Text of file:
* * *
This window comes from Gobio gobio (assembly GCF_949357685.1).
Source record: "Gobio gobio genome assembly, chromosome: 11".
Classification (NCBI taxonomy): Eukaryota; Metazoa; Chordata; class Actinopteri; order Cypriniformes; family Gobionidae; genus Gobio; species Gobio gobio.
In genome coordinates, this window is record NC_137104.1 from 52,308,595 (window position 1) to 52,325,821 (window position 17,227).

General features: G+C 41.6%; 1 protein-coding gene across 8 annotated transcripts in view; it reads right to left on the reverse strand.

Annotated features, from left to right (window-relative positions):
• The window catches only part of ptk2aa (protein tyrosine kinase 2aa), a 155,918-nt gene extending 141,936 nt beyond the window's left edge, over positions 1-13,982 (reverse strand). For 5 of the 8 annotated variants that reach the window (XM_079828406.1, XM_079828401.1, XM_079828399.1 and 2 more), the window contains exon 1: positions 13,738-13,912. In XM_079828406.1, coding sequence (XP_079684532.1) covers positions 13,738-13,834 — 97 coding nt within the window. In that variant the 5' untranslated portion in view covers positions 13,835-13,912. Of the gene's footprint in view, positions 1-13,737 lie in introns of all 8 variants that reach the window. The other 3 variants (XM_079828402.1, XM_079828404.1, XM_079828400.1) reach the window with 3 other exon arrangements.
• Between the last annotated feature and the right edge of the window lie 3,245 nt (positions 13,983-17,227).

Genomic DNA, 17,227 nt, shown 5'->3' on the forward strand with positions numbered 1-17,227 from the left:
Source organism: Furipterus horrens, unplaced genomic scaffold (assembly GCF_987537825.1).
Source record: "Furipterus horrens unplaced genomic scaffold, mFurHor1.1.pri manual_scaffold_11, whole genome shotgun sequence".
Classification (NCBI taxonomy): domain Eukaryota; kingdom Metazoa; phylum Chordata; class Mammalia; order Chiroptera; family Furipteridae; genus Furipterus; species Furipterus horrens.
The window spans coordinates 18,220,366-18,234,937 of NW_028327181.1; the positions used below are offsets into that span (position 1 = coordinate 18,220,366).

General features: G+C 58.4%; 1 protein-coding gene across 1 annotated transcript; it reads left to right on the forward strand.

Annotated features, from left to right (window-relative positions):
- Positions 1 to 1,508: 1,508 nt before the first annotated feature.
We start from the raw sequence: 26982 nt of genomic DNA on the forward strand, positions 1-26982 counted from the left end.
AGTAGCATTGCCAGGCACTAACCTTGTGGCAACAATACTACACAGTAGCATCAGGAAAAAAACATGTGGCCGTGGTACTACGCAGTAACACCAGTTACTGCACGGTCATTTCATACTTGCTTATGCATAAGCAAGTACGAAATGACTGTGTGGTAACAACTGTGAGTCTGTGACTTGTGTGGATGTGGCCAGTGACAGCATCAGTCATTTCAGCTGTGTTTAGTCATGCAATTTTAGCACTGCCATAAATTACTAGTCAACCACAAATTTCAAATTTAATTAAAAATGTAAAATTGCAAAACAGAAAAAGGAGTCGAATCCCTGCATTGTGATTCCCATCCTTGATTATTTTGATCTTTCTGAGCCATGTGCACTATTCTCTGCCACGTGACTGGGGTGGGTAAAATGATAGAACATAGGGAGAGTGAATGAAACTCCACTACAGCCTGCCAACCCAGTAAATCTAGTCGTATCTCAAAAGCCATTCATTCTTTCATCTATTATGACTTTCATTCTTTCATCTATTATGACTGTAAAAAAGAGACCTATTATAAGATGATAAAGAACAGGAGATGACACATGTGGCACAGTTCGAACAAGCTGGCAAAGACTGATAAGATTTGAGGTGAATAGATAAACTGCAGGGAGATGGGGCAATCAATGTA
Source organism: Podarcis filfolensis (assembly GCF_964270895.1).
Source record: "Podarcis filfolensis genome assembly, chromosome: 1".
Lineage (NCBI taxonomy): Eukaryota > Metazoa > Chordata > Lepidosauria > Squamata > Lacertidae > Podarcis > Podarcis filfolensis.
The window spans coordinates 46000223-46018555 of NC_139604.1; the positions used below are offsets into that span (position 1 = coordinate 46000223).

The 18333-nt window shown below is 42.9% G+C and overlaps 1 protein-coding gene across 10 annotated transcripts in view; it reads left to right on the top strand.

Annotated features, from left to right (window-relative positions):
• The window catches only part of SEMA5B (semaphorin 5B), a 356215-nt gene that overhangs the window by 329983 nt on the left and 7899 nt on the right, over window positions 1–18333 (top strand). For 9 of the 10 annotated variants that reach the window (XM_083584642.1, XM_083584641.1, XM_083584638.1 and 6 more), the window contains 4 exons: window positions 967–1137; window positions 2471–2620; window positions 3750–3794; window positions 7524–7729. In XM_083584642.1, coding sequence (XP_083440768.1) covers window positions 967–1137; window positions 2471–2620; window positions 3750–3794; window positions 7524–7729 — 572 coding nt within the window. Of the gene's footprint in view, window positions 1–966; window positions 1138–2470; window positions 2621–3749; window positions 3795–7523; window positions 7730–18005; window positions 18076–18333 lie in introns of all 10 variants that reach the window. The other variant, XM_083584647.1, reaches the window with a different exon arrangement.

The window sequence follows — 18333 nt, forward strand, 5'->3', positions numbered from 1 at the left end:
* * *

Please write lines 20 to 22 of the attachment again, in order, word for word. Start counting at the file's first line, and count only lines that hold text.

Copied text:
Source record: "Podarcis filfolensis genome assembly, chromosome: 1".
Lineage (NCBI taxonomy): Eukaryota > Metazoa > Chordata > Lepidosauria > Squamata > Lacertidae > Podarcis > Podarcis filfolensis.
The window spans coordinates 46000223-46018555 of NC_139604.1; the positions used below are offsets into that span (position 1 = coordinate 46000223).